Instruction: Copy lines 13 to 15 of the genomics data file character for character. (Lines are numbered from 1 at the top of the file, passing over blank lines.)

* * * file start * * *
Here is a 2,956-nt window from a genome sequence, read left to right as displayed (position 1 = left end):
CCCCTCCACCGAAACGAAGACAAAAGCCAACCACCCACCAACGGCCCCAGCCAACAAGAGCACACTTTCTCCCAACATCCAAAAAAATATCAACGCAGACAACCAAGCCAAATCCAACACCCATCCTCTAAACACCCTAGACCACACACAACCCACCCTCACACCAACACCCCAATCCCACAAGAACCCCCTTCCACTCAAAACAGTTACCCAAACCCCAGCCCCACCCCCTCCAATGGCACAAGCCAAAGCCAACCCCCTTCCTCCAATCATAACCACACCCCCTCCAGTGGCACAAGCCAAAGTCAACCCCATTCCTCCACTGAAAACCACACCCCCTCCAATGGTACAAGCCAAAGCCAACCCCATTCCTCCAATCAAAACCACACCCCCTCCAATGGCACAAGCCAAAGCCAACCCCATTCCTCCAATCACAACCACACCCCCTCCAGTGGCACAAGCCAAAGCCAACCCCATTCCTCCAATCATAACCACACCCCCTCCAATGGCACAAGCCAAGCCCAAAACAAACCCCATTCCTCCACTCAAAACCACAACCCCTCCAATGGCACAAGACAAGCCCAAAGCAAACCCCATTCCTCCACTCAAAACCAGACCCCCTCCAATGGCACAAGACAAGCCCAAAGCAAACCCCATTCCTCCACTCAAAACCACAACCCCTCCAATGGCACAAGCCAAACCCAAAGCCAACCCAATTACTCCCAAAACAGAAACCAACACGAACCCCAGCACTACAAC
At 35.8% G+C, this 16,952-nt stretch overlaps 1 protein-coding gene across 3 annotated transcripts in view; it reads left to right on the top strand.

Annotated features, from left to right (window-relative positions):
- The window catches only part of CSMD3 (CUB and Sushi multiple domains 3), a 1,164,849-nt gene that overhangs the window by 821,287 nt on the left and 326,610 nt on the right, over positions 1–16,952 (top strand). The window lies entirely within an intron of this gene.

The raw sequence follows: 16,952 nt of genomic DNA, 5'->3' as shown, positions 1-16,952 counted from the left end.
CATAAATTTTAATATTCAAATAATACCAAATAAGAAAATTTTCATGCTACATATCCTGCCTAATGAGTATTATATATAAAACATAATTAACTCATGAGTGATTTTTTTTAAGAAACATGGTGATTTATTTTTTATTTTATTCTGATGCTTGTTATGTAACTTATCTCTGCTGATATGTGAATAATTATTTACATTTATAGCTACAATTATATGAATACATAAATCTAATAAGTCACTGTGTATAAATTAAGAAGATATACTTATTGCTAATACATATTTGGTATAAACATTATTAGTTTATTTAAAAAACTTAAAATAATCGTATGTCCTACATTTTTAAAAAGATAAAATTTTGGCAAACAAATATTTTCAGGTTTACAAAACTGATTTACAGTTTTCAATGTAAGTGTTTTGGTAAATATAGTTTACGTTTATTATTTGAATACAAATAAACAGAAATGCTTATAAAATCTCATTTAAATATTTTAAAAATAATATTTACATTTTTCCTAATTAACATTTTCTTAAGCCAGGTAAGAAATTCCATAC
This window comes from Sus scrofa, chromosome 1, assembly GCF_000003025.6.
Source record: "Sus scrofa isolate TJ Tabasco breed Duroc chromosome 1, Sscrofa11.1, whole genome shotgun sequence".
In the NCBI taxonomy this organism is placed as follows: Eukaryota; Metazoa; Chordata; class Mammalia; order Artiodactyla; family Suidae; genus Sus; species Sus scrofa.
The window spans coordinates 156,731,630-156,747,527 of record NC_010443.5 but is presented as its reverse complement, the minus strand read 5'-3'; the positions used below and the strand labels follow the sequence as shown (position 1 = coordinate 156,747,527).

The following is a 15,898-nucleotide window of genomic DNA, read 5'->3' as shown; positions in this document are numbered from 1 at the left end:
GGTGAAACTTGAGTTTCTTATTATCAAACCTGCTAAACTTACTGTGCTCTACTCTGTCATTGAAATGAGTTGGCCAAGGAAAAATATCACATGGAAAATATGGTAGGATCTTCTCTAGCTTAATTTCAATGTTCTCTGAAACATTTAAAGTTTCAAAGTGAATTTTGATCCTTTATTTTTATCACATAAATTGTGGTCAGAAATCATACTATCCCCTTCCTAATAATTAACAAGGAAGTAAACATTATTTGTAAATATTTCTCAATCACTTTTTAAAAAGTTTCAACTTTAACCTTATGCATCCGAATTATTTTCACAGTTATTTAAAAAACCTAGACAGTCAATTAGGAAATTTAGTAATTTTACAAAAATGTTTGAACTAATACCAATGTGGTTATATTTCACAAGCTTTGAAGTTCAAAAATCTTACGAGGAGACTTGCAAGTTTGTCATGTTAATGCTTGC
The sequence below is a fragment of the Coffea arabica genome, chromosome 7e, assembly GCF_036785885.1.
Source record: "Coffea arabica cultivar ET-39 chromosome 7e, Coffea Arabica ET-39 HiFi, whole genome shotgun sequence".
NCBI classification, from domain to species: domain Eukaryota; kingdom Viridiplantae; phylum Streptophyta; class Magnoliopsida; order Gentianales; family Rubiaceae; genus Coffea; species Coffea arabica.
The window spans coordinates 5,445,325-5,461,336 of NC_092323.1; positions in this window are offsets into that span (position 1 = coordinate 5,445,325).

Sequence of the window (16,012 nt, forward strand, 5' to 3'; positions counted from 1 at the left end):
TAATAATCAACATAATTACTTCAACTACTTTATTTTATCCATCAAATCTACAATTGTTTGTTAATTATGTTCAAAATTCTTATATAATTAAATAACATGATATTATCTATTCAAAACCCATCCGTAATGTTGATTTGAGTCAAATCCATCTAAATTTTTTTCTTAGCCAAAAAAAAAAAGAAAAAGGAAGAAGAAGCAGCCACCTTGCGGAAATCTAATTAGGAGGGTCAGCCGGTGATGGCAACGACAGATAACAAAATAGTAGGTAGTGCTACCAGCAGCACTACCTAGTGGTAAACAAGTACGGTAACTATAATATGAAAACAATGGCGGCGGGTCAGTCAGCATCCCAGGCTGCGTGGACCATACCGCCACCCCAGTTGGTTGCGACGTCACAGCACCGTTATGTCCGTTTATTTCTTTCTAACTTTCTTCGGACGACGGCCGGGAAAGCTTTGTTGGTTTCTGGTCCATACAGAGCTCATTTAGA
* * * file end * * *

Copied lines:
GGTGAAACTTGAGTTTCTTATTATCAAACCTGCTAAACTTACTGTGCTCTACTCTGTCATTGAAATGAGTTGGCCAAGGAAAAATATCACATGGAAAATATGGTAGGATCTTCTCTAGCTTAATTTCAATGTTCTCTGAAACATTTAAAGTTTCAAAGTGAATTTTGATCCTTTATTTTTATCACATAAATTGTGGTCAGAAATCATACTATCCCCTTCCTAATAATTAACAAGGAAGTAAACATTATTTGTAAATATTTCTCAATCACTTTTTAAAAAGTTTCAACTTTAACCTTATGCATCCGAATTATTTTCACAGTTATTTAAAAAACCTAGACAGTCAATTAGGAAATTTAGTAATTTTACAAAAATGTTTGAACTAATACCAATGTGGTTATATTTCACAAGCTTTGAAGTTCAAAAATCTTACGAGGAGACTTGCAAGTTTGTCATGTTAATGCTTGC
The sequence below is a fragment of the Coffea arabica genome, chromosome 7e, assembly GCF_036785885.1.
Source record: "Coffea arabica cultivar ET-39 chromosome 7e, Coffea Arabica ET-39 HiFi, whole genome shotgun sequence".